Legalising assisted suicide in Scotland would erode human dignity and create mistrust between doctors and the general public, religious leaders have warned MSPs.
Leaders from the Christian and other faith communities all criticised a Bill to allow patients as young as 16 to end their lives, even if they are not terminally ill.
Revd Sally Foster-Fulton, Convener of the Church of Scotland, told the Health and Sport Committee that she is concerned the Bill will put pressure on those who find themselves “vulnerable” or “marginalised” at the end of their lives.
She explained that often there is “internal pressure” within a person, so that if they are told their life is not worth living a “seed” is planted.
“Compelling stories do not make good safe legislation”, Revd Foster-Fulton argued.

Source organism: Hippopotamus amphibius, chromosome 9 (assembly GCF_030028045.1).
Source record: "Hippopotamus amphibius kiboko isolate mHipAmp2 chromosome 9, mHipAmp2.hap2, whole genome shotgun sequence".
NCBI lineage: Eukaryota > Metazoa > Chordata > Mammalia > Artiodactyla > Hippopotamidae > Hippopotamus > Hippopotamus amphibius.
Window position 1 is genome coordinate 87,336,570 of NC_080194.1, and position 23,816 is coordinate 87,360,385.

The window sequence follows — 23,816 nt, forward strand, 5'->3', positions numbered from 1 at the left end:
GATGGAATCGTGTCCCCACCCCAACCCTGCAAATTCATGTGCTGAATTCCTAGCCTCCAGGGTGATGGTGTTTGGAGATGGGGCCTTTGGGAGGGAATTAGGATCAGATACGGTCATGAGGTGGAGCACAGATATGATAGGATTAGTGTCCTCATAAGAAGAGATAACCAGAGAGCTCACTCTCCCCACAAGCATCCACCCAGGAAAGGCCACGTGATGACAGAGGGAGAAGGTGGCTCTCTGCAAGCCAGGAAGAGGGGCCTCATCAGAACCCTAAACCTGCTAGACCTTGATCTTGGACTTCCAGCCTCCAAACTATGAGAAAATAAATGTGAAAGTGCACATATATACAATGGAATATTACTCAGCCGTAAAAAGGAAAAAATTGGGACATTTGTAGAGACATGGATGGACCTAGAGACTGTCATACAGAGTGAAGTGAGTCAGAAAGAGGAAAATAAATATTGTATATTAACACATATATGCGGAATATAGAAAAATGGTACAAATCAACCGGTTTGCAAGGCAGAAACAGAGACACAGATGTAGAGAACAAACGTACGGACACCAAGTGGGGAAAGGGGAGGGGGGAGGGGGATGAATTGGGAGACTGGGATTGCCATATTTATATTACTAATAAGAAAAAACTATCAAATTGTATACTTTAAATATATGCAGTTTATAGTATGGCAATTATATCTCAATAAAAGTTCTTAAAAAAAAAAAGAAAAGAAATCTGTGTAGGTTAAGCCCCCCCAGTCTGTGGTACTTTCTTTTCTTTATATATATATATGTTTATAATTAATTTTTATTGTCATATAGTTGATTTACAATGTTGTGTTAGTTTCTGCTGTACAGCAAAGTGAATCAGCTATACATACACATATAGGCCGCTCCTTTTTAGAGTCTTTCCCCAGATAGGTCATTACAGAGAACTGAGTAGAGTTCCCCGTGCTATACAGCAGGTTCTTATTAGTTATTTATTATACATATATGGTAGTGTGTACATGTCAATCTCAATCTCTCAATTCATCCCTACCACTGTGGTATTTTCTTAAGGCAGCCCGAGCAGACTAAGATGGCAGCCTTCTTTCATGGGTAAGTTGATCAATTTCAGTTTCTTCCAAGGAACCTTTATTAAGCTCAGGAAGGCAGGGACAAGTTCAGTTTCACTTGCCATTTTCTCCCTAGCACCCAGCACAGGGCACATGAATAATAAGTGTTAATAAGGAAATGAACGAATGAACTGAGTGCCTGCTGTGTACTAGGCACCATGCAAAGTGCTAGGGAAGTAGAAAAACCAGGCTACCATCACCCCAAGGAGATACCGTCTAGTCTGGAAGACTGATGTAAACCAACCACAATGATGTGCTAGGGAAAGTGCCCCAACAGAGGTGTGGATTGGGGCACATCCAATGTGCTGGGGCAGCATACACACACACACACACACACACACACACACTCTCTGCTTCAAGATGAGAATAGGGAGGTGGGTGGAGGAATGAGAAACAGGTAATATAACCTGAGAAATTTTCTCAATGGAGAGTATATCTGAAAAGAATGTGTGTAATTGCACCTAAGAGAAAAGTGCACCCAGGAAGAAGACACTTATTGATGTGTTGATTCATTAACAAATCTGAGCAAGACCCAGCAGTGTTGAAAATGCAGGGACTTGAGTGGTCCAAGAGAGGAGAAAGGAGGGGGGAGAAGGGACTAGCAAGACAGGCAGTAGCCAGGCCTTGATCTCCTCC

“We cannot safeguard the slow erosion of the understanding of the dignity and the worth of human life”, she added.
Former Free Church of Scotland Moderator and retired surgeon Revd Dr Donald MacDonald said that if we believe we are made in the image of God, “we have a responsibility not just to maintain our own lives but to maintain the lives of others, to respect their lives, and to care for one another throughout our lives”.
Ephraim Borowski, Director of the Scottish Council of Jewish Communities, said the Bill is pushing the belief that “some lives are not worth as much as others”.
And Dr Salah Beltagui, of the Muslim Council of Scotland, said the Bill will not benefit society.
Culture of suicide
He argued that it will foster “mistrust between the medical profession and the general public”, and create a “culture of suicide”.
He said the option of suicide would be a “very attractive one to many young people”, especially those with depression.
The Assisted Suicide (Scotland) Bill is now being led by Patrick Harvie, following the death of Margo MacDonald.
Further evidence is being heard from campaign groups, including Care Not Killing, next week.